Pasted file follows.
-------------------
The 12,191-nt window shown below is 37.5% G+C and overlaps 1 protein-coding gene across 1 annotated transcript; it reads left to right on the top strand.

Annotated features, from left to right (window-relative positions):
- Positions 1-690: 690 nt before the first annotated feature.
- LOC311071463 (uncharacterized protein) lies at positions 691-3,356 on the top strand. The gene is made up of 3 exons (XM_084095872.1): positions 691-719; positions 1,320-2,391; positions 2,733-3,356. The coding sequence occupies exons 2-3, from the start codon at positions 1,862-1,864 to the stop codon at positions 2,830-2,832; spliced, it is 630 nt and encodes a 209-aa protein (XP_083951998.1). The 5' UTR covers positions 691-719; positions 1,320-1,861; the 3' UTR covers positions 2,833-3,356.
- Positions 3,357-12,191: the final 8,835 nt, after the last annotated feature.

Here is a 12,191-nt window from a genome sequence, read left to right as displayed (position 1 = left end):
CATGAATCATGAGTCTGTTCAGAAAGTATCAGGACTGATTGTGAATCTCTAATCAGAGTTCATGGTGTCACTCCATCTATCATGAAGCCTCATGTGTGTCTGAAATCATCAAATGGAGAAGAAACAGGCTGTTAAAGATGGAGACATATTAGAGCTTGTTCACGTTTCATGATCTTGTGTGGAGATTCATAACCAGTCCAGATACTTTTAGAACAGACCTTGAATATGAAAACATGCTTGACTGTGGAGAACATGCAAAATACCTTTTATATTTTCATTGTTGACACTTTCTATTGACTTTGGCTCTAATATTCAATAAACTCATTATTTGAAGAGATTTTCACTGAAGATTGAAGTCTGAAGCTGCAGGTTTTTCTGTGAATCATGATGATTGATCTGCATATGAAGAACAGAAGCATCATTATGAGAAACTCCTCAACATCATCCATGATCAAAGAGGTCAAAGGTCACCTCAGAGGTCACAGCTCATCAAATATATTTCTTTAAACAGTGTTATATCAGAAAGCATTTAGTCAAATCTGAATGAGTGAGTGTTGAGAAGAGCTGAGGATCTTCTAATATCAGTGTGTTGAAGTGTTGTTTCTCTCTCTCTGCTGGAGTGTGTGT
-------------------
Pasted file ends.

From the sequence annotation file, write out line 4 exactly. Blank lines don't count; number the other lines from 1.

- LOC311071463 (uncharacterized protein) lies at positions 691-3,356 on the top strand. The gene is made up of 3 exons (XM_084095872.1): positions 691-719; positions 1,320-2,391; positions 2,733-3,356. The coding sequence occupies exons 2-3, from the start codon at positions 1,862-1,864 to the stop codon at positions 2,830-2,832; spliced, it is 630 nt and encodes a 209-aa protein (XP_083951998.1). The 5' UTR covers positions 691-719; positions 1,320-1,861; the 3' UTR covers positions 2,833-3,356.